Aimia, the parent company responsible for managing the Aeroplan frequent flyer loyalty program, has rejected a $2.25 billion takeover bid put forward by an Air Canada-led consortium.
Aimia has also announced a new partnership with Porter Airlines.
According to an August 3rd, 2018 media release, Porter will be a “preferred Canadian airline to issue Aeroplan Miles” as of July 2020.
“This is a unique opportunity for Porter to join a well-established travel loyalty program and, in the future, reach its vast member base to aggressively promote our airline,” said Michael Deluce, executive vice president and chief commercial officer of Porter Airlines, in the same August 3rd media release.
“Our current VIPorter members will benefit from Aeroplan’s enhanced range of loyalty services, with an ability to earn and redeem points with a growing network of airlines and other brands.”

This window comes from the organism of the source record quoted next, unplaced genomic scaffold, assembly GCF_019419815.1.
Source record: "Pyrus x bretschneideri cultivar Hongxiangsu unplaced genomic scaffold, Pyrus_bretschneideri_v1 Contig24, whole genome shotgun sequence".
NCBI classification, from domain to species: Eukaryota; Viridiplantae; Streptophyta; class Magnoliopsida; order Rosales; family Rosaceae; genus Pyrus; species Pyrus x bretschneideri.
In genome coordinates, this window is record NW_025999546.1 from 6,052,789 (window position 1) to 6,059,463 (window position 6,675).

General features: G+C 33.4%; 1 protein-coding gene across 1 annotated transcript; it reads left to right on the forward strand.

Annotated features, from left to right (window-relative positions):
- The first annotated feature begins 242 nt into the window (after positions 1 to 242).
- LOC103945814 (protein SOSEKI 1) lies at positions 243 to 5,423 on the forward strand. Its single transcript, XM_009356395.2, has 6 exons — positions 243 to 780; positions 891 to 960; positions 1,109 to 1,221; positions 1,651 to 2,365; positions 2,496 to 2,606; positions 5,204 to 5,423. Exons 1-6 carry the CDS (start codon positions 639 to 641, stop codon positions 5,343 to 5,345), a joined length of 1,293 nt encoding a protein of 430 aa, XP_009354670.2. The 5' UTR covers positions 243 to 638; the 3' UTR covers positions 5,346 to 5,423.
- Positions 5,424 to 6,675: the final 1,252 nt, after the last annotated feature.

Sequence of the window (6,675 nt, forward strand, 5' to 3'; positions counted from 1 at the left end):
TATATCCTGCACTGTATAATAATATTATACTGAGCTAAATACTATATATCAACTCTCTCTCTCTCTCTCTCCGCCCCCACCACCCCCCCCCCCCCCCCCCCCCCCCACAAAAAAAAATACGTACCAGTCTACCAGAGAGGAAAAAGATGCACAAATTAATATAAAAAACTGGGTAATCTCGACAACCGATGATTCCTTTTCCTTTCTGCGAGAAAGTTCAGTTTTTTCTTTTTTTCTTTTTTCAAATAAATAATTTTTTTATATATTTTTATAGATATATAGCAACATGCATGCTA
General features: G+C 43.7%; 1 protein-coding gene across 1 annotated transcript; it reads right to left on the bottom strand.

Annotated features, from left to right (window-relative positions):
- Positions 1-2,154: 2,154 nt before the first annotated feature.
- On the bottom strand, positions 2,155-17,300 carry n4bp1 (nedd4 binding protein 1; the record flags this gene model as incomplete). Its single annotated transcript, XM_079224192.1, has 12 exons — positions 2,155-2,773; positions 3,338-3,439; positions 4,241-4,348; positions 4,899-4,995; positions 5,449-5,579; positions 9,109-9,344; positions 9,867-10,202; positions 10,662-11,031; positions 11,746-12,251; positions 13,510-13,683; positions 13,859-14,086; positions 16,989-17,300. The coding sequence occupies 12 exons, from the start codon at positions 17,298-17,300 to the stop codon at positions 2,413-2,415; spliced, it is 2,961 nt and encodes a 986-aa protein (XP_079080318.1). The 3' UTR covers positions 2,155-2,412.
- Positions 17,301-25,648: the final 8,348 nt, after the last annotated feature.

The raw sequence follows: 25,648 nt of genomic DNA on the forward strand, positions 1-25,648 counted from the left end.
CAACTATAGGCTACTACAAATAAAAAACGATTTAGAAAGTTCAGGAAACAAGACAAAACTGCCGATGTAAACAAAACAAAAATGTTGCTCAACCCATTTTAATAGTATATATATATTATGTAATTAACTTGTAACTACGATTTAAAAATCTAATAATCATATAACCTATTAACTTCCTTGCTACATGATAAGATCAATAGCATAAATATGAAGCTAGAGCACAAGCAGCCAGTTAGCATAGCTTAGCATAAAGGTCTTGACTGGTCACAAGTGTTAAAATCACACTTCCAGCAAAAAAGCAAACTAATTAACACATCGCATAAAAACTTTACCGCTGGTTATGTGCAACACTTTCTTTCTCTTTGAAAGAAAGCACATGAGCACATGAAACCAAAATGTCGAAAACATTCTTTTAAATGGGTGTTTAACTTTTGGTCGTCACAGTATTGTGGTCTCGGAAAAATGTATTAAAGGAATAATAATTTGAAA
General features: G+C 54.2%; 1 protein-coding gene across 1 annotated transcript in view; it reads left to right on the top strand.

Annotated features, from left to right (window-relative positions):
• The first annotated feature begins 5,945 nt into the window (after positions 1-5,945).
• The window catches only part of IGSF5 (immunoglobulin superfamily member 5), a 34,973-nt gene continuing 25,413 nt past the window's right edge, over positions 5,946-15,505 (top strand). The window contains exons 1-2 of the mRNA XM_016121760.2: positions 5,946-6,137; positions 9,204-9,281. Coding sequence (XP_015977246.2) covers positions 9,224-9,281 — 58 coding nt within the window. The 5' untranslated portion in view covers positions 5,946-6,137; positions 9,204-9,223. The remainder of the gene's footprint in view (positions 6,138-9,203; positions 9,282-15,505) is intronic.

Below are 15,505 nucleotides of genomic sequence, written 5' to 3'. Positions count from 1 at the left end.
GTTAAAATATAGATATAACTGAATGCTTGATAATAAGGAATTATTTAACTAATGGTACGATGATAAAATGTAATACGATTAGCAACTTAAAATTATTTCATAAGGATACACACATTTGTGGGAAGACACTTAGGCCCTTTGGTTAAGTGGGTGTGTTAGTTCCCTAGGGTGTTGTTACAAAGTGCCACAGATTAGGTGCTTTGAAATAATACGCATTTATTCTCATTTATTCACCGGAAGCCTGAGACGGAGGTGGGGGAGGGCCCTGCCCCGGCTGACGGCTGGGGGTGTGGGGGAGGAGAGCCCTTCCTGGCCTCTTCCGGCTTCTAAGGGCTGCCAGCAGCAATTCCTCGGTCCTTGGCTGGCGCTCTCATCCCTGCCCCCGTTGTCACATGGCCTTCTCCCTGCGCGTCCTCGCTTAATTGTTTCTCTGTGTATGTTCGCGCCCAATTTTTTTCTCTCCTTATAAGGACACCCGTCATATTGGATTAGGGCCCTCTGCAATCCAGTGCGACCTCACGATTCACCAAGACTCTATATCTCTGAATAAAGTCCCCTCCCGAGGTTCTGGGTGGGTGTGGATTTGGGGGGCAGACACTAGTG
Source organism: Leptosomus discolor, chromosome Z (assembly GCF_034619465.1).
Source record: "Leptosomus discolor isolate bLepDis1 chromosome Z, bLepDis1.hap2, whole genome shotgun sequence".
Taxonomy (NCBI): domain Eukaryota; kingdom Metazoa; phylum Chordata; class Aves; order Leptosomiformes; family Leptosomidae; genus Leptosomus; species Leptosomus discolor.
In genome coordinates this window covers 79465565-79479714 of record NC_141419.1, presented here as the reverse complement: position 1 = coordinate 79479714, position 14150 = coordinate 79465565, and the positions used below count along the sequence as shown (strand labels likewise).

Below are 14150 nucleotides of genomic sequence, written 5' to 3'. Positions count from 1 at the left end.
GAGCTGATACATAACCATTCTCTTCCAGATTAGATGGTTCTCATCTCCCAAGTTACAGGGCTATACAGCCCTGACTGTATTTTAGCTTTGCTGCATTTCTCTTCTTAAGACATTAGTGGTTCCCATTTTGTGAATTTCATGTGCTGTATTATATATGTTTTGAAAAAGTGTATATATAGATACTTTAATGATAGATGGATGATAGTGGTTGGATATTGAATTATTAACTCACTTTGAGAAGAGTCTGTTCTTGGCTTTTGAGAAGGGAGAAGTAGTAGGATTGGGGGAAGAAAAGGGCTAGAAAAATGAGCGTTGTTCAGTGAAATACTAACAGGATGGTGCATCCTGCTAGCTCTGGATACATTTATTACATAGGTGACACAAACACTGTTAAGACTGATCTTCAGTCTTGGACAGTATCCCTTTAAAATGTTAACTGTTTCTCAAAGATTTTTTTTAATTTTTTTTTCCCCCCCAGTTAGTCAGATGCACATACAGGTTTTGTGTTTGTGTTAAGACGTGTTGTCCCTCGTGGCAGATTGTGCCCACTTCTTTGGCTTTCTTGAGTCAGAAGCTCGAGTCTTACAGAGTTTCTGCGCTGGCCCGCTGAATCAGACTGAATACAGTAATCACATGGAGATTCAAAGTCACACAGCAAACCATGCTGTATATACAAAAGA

Porter’s existing VIPorter loyalty program will be converted into Aeroplan Miles once the agreement between both companies comes into effect in 2020.
Aimia had until August 2nd, 2018 to inform the consortium — consisting of Air Canada, TD Bank, CIBC and Visa Canada — about its decision.
In an email to clients, TD Bank wrote that it was disappointed in Aimia’s decision to reject the bid, and that the bank is now “evaluating next steps.”
“We have sought, but not received, assurances from Aimia that the Aeroplan Program will deliver the value that we and you, as a TD Aeroplan credit cardholder, would expect from Aimia in the long term,” reads an excerpt from an August 3rd, 2018 email sent by TD Bank.
Had Aimia accepted the consortium’s offer, control of the Aeroplan rewards program would have returned to Air Canada.
Canada’s flag carrier launched Aeroplan as a frequent flyer program in 1984. Aeroplan was spun off as its own company in 2002.
Air Canada announced in 2017 that it had plans to launch a new frequent flyer program to replace its use of Aeroplan miles by 2020.